What is Big Think?  

We are Big Idea Hunters…

We live in a time of information abundance, which far too many of us see as information overload. With the sum total of human knowledge, past and present, at our fingertips, we’re faced with a crisis of attention: which ideas should we engage with, and why? Big Think is an evolving roadmap to the best thinking on the planet — the ideas that can help you think flexibly and act decisively in a multivariate world.

A word about Big Ideas and Themes — The architecture of Big Think

Big ideas are lenses for envisioning the future. Every article and video on bigthink.com and on our learning platforms is based on an emerging “big idea” that is significant, widely relevant, and actionable. We’re sifting the noise for the questions and insights that have the power to change all of our lives, for decades to come. For example, reverse-engineering is a big idea in that the concept is increasingly useful across multiple disciplines, from education to nanotechnology.

Themes are the seven broad umbrellas under which we organize the hundreds of big ideas that populate Big Think. They include New World Order, Earth and Beyond, 21st Century Living, Going Mental, Extreme Biology, Power and Influence, and Inventing the Future.

Big Think Features:

12,000+ Expert Videos


Browse videos featuring experts across a wide range of disciplines, from personal health to business leadership to neuroscience.

Watch videos

World Renowned Bloggers


Big Think’s contributors offer expert analysis of the big ideas behind the news.

Go to blogs

Big Think Edge


Big Think’s Edge learning platform for career mentorship and professional development provides engaging and actionable courses delivered by the people who are shaping our future.

Find out more

Glitches in the Human Brain Also Appear in Computers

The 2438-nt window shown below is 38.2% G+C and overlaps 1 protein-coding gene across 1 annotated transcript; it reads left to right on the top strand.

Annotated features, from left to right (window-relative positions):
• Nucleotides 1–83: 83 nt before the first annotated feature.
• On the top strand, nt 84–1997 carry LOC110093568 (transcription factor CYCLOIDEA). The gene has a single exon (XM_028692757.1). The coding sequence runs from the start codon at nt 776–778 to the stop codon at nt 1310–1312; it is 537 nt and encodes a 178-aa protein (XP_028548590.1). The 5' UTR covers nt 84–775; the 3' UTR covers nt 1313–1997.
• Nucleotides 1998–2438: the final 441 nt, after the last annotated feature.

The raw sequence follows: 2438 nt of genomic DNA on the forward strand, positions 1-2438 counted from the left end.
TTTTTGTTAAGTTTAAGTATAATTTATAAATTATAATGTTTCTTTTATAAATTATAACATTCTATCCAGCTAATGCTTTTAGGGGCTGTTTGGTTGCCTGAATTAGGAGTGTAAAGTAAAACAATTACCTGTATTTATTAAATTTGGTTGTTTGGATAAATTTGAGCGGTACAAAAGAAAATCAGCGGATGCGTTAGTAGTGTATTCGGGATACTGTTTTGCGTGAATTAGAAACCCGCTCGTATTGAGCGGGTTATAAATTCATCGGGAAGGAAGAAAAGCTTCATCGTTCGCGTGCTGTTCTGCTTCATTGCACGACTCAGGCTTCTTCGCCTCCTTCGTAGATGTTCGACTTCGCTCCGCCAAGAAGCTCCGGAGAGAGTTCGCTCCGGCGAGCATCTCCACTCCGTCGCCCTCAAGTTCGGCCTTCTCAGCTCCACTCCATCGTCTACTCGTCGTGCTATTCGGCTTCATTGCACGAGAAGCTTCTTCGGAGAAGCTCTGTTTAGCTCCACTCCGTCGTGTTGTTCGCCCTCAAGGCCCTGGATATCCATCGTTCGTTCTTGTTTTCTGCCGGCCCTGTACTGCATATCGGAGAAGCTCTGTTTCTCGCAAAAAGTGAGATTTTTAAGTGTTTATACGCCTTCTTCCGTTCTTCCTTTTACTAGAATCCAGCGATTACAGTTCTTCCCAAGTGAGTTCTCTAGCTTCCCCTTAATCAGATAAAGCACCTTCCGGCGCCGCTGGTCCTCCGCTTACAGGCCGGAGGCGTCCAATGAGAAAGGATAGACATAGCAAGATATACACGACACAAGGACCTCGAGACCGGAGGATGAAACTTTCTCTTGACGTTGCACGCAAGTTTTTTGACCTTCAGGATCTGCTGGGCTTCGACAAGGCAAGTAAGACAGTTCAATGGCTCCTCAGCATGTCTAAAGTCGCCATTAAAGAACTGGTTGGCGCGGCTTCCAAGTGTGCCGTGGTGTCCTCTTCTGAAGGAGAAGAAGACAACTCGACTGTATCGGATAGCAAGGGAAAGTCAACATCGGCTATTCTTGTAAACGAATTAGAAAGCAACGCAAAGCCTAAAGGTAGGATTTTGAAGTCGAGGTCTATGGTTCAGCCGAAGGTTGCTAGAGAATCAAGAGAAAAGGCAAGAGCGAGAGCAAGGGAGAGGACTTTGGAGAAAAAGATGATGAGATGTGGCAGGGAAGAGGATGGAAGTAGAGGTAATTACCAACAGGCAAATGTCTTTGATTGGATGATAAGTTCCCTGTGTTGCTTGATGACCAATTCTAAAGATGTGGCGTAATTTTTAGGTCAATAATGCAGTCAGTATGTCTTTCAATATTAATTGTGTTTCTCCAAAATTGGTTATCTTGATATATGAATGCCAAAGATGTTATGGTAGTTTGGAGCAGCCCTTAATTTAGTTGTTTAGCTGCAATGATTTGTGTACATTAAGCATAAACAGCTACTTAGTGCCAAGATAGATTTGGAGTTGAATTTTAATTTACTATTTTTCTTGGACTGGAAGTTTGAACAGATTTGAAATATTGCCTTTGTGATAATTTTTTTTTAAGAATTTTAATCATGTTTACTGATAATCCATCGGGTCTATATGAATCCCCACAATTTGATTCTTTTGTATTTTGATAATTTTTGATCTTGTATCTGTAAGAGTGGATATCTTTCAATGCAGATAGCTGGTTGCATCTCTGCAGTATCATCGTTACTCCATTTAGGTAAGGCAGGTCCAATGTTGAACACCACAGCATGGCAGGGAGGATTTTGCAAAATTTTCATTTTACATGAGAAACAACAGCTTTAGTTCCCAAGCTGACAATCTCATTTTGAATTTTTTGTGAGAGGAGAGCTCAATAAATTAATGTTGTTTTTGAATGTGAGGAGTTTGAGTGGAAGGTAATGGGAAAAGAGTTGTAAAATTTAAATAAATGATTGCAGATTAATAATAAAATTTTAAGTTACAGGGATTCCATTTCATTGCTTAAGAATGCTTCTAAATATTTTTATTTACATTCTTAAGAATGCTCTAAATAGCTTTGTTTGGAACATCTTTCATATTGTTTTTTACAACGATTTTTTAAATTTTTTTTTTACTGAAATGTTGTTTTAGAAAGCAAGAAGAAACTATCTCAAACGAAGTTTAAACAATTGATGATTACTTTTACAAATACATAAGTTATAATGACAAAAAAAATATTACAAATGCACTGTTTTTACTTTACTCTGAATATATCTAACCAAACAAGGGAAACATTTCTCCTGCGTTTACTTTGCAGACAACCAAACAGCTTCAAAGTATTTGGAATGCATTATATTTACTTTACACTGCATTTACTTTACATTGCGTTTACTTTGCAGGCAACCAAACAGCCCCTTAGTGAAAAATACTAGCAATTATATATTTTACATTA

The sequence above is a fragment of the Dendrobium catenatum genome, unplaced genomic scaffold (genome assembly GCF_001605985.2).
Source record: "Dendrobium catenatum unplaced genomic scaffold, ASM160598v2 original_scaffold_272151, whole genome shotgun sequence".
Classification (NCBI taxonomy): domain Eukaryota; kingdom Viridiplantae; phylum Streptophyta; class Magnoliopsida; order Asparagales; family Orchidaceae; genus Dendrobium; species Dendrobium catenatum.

August 7, 2012, 2:00 PM

What's the Latest Development?

Like humans, computers may occasionally be given to seeing the face of Jesus in a potato chip or bowl of oatmeal. How is this possible? The emergence of facial recognition technology has again demonstrated the computational nature of the human mind, as computers, it turns out, see faces in plenty of inanimate objects. In humans, this ability is theorized to serve an evolutionary role. As Carl Sagan once wrote: "As soon as the infant can see, it recognizes faces, and we now know that this skill is hardwired in our brains. Those infants who a million years ago were unable to recognize a face smiled back less, were less likely to win the hearts of their parents, and less likely to prosper."

What's the Big Idea?

Can this possibly mean that computers are subject to evolutionary pressures just as humans are? Not exactly. Seeing faces in a random collection of angles, a phenomenon known as pareidolia, is a mistake that humans make. For a computer, it is not strictly a mistake. Facial recognition technology is programmed to piece together disparate parts of nature into what it believes is a face. While humans know the shapes they see in clouds are not actually what they appear to be, computers do not. In other words, a computer's flaws are still very machine-like. And ours, such as experiencing Jesus in some fried food, are still very human.

Photo credit: Shutterstock.com


Glitches in the Human Brain...

Newsletter: Share: